(Note the day. And the time. (As I write, it is 1:50 pm.) Yes, that’s right – I am writing a blog post. On a posting day. At a reasonable hour. Thank you, thank you.)
It is not a secret that I despise spiders.
Big ones, small ones, the google image results for “cute spider.” All the spiders. We are not chummy.
Would you like to know why? I’ll tell you why.
Because they’re small, and skittery, and venomous, and they have 8 eyes – seriously, who needs 8 eyes? They’re always watching! – and they’re creepy. Everything about them exudes “creepy.”
And, as such, I hate them.
I am not typically debilitated to the point where I need someone else to squash them for me, though. (Unless they’re very big. Then I can’t.) Small to medium spiders, I can murder on my own, thank you very much.
Anywho, I don’t know what it is about bathtubs/showers, but spiders freaking love those things. The number of times I have innocently gone to shower, been confronted by a skittery 8-legged demon, screeched, and subsequently drowned the vermin is a very, very large number.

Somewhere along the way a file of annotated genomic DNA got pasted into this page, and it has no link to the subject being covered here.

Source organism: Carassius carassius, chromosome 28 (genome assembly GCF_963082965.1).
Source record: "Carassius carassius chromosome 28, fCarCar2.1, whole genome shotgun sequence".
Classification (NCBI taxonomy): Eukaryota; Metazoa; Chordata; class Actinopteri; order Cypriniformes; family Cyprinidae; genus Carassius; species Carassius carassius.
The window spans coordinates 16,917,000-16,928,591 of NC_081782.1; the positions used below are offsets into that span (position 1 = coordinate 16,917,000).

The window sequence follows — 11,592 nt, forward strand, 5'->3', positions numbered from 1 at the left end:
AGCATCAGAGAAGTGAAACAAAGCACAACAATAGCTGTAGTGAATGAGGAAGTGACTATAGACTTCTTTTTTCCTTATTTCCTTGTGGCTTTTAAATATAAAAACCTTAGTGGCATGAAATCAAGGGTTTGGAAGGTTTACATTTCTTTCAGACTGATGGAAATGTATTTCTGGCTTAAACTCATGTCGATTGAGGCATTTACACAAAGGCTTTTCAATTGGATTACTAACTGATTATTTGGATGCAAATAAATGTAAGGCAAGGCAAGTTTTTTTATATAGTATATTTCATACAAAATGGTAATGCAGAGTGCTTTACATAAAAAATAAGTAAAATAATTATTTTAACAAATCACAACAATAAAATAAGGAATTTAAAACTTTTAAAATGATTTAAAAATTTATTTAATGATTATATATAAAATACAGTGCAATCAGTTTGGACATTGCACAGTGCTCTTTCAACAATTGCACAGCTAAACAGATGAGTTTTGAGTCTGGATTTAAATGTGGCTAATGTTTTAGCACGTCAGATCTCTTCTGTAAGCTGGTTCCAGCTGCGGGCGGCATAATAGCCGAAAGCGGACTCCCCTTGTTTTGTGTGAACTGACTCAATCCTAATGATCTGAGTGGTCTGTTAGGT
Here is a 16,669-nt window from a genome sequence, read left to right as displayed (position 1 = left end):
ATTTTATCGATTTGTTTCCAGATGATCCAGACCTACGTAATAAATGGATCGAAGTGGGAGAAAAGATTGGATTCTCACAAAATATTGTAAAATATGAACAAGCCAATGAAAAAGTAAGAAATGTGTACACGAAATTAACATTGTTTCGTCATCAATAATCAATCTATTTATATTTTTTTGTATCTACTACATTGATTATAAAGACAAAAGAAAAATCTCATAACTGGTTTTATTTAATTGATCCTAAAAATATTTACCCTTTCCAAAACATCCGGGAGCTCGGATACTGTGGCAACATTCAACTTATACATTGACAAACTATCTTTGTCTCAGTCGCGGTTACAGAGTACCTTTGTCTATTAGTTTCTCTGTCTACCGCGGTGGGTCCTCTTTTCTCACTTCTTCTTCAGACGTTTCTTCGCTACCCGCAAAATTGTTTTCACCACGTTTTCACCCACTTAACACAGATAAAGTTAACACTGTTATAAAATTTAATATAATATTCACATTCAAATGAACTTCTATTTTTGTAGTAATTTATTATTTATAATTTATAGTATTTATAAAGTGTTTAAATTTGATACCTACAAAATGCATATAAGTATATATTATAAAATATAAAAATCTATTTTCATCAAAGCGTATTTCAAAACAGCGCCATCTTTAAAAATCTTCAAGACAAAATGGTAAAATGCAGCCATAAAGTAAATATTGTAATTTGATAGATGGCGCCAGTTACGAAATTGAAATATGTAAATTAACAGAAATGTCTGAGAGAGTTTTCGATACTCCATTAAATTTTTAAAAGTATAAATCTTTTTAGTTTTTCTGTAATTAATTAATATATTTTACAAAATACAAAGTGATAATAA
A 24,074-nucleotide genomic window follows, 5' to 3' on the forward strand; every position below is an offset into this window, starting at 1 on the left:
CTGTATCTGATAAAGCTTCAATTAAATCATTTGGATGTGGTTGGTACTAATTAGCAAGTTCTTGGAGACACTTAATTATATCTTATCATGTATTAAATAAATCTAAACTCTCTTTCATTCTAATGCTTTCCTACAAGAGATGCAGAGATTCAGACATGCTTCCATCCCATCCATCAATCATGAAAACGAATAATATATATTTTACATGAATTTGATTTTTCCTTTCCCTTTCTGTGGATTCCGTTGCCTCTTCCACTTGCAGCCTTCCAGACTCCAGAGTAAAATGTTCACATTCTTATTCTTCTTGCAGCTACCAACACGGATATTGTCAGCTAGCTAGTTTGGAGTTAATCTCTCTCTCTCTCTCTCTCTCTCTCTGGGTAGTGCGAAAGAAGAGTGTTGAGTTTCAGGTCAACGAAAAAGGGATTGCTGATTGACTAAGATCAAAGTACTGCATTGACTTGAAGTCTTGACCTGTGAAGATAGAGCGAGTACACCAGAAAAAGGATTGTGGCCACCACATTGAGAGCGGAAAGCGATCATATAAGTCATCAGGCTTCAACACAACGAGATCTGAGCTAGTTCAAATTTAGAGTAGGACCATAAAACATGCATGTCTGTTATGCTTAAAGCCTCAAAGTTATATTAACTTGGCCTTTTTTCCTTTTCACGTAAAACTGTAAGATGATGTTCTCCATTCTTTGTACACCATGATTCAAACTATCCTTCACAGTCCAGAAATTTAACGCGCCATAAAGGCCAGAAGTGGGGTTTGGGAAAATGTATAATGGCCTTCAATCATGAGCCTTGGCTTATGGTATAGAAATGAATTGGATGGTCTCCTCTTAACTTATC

I’ve even posted about it before.
That’s the depth of the hatred, okay. It’s deep.
So, today, I went to take a shower, because I am permanently marinating in chlorine, and I don’t enjoy that.
When I went to collect my shampoo in order to de-chlorinate my hair, I saw a li’l spider behind my bottles.
I froze momentarily, but I didn’t screech.
For the next few minutes, I watched it continually try to climb up the shower wall to escape the water, and subsequently fail each time.
I don’t know what got into me – maybe it’s because the spider was so small, maybe it’s because I felt bad that it was trying so hard to escape and couldn’t, maybe it’s because I’m stuck in “don’t let things drown” mode – but I didn’t wash it down the drain like I have done with countless others of its brethren.
I let it climb on my facewash, I lifted it to the wall above the showerhead, and it climbed onto the wall.
I … saved … a spider.
One more spider in this world is alive because of me.
I’m having a mild identity crisis.